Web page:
When it comes to soliciting help with the e-transformation of your traditional business, don't press the panic button.
Keep your wits about you. Think long and hard about who's qualified to help you retool and redeploy. Never before in the history of technology has the fear, uncertainty and doubt (FUD) factor played such an acute role in the making of snap decisions on technology overhauls.
The trouble with the Internet is that it has generated an unprecedented global advice factory that feeds off an upswelling of panic and insecurity.
Established multinationals that view the Internet like the corporate sequel to The Andromeda Strain are willing to take guidance from just about anybody who's convincing. It's not the fittest, it's the fastest talkers and sharpest salesmen who are making inroads with young dot-com hopefuls and e-commerce executives at traditional companies that have numbers to meet every 90 days.
In his craving for quick advice, a CEO is as likely to turn to his ad agencies as his management consultant, or yield to his IT vendors or - worse - an investment banker touting some hot Internet professional services IPO that claims to have all the answers.
The trouble with this panicky scramble for advice is the life-threatening risk involved in making these decisions and the faith CEOs are putting in these Internet experts. Most knowledgeable folks would agree the experts in Internet strategy haven't yet emerged. It's too new for everyone.
The media have served up an image of the Internet as the Wild, Wild West, where new-economy 49ers pan for gold and intrepid trailblazers chart new territory.
But I think these metaphors aren't accurate to describe life on the Internet gravy train.
The Wild, Wild West was dangerous, dirty and unforgiving. It was filled with murderers and thieves, wild animals, harsh terrain and native inhabitants who fought long and hard to keep their homeland. Getting around was difficult.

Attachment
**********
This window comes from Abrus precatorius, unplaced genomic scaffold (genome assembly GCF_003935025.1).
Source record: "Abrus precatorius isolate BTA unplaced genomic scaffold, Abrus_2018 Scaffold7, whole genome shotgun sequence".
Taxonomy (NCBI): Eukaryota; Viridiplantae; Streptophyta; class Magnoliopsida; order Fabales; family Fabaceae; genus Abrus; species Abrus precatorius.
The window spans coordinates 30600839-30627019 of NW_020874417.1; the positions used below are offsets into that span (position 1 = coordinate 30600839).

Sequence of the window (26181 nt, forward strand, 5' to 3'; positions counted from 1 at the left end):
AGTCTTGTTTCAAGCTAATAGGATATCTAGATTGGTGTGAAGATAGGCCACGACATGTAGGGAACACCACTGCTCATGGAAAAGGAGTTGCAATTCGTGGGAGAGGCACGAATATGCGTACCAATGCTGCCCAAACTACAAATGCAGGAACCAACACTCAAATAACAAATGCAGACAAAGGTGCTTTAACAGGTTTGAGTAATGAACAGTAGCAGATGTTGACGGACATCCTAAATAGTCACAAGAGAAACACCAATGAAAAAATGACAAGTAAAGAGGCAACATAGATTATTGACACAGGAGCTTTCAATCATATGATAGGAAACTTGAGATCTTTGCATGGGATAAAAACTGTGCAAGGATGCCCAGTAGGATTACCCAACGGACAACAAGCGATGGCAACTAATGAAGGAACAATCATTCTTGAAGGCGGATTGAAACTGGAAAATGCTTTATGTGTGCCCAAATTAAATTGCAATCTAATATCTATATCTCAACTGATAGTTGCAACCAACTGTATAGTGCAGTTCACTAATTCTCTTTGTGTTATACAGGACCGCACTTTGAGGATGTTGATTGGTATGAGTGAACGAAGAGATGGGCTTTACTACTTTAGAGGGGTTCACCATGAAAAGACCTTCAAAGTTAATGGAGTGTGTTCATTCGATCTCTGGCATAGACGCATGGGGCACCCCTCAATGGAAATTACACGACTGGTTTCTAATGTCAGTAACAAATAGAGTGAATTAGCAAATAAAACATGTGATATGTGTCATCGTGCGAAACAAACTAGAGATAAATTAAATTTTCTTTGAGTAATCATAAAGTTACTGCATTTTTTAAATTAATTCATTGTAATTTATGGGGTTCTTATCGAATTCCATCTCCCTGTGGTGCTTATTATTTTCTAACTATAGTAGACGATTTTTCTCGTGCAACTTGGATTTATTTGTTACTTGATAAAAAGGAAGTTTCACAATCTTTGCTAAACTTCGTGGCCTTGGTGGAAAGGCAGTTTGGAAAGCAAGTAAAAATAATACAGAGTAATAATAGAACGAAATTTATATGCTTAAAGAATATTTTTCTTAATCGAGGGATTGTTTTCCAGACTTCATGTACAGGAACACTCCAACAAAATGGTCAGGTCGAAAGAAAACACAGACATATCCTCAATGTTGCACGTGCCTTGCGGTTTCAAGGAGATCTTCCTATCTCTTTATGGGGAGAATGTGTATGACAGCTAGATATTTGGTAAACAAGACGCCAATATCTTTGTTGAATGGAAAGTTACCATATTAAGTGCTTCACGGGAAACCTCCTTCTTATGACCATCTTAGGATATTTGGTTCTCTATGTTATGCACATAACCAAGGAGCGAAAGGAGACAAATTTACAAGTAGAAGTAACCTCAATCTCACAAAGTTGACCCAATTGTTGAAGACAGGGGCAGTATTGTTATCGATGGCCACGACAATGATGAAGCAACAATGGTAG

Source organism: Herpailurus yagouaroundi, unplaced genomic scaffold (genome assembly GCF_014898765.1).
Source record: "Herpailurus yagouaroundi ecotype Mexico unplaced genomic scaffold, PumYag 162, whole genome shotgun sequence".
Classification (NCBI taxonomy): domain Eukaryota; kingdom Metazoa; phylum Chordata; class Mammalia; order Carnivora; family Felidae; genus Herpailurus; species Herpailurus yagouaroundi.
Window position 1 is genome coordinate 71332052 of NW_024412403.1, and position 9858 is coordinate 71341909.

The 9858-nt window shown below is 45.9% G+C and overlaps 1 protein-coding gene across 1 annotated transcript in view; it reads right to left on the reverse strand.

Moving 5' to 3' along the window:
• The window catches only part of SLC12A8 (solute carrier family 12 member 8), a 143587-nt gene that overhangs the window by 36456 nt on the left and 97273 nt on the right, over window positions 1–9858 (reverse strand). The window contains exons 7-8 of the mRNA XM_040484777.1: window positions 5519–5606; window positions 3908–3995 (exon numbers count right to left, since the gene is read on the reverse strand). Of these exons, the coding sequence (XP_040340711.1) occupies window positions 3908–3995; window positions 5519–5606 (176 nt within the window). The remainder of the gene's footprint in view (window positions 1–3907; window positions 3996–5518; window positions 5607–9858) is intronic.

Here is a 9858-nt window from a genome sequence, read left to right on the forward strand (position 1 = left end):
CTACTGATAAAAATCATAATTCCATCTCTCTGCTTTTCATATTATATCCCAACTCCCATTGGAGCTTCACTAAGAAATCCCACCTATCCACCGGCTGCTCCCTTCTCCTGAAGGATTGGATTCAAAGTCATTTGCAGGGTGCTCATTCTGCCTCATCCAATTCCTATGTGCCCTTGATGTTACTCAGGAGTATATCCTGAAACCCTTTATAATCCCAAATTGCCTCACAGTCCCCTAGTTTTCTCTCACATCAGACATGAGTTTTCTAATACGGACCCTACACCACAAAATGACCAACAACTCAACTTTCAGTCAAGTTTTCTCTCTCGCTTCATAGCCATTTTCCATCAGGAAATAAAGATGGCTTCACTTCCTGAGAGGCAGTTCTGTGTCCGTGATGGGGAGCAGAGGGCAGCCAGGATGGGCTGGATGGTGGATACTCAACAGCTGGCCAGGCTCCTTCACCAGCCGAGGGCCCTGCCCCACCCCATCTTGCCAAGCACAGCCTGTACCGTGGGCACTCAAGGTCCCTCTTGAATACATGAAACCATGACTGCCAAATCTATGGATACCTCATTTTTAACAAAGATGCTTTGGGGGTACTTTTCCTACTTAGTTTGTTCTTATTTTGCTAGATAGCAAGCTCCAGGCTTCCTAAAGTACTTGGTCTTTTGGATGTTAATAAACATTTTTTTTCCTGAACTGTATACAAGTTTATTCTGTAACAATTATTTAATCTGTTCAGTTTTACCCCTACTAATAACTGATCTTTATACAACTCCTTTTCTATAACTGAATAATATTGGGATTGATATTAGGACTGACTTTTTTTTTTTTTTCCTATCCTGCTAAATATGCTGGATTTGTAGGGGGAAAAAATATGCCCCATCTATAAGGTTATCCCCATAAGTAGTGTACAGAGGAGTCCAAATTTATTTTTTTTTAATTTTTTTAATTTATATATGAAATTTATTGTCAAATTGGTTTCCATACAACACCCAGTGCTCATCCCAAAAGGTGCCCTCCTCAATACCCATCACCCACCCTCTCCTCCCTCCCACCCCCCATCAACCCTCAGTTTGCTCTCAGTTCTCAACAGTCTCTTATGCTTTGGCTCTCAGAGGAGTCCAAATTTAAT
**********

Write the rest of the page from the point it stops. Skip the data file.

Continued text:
Eating three square meals was difficult. Survivors, albeit a scruffy lot, endured considerable hardship to prevail. Except for the killer instincts of some Web entrepreneurs, this hardly describes today's Internet frontier.
Givers of Internet advice have it easy. Their lives resemble the Garden of Eden, where everything is beautiful, safe and plentiful. Where's the fear and adversity when scary conversations take place in plush resorts and rough neighborhoods have microbreweries? A guru's life in the Garden of Internet Eden is worry-free. He has little accountability for his advice. After all, he's feeding off people who are a bit delirious from their staggering market caps and media wet kisses and who can get away with business plans that say, "We may never make a profit."
Ahem. This is business fantasy, a paradise - not the OK Corral. Peddling heretical advice and challenging executives to take gargantuan risks is easy when you have nothing to lose.
So before you get swept away by the fear whipped up by the new Internet apostles, collect your thoughts. Resist the urge to yield to the mind-altering power of FUD. At the end of the day, these are simply IT services firms and consultants. The discipline you've applied to choosing help from these firms in the past is applicable in today's Internet economy.